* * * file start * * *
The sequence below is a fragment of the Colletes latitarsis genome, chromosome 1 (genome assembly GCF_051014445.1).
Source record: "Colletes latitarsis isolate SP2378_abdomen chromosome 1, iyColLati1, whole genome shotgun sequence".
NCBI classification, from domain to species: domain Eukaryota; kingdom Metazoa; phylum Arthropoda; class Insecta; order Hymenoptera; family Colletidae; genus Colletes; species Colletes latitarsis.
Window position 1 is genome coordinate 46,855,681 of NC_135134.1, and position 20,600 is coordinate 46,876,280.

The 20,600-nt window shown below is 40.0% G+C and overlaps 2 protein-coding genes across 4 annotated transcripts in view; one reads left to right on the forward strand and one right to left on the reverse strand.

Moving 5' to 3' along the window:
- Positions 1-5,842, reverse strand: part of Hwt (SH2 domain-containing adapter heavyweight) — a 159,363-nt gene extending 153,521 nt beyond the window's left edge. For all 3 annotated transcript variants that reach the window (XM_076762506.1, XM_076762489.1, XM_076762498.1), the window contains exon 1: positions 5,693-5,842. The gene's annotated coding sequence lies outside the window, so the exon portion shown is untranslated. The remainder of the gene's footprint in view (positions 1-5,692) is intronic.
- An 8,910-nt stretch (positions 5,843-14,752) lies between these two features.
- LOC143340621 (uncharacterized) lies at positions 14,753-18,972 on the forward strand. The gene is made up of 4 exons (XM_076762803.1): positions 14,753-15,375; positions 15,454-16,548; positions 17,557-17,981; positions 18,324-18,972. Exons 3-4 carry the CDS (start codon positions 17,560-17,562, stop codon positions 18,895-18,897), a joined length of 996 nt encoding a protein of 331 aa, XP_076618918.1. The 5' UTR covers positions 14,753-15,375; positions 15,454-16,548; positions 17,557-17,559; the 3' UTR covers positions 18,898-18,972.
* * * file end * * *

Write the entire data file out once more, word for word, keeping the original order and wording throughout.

The sequence below is a fragment of the Colletes latitarsis genome, chromosome 1 (genome assembly GCF_051014445.1).
Source record: "Colletes latitarsis isolate SP2378_abdomen chromosome 1, iyColLati1, whole genome shotgun sequence".
NCBI classification, from domain to species: domain Eukaryota; kingdom Metazoa; phylum Arthropoda; class Insecta; order Hymenoptera; family Colletidae; genus Colletes; species Colletes latitarsis.
Window position 1 is genome coordinate 46,855,681 of NC_135134.1, and position 20,600 is coordinate 46,876,280.

The 20,600-nt window shown below is 40.0% G+C and overlaps 2 protein-coding genes across 4 annotated transcripts in view; one reads left to right on the forward strand and one right to left on the reverse strand.

Moving 5' to 3' along the window:
- Positions 1-5,842, reverse strand: part of Hwt (SH2 domain-containing adapter heavyweight) — a 159,363-nt gene extending 153,521 nt beyond the window's left edge. For all 3 annotated transcript variants that reach the window (XM_076762506.1, XM_076762489.1, XM_076762498.1), the window contains exon 1: positions 5,693-5,842. The gene's annotated coding sequence lies outside the window, so the exon portion shown is untranslated. The remainder of the gene's footprint in view (positions 1-5,692) is intronic.
- An 8,910-nt stretch (positions 5,843-14,752) lies between these two features.
- LOC143340621 (uncharacterized) lies at positions 14,753-18,972 on the forward strand. The gene is made up of 4 exons (XM_076762803.1): positions 14,753-15,375; positions 15,454-16,548; positions 17,557-17,981; positions 18,324-18,972. Exons 3-4 carry the CDS (start codon positions 17,560-17,562, stop codon positions 18,895-18,897), a joined length of 996 nt encoding a protein of 331 aa, XP_076618918.1. The 5' UTR covers positions 14,753-15,375; positions 15,454-16,548; positions 17,557-17,559; the 3' UTR covers positions 18,898-18,972.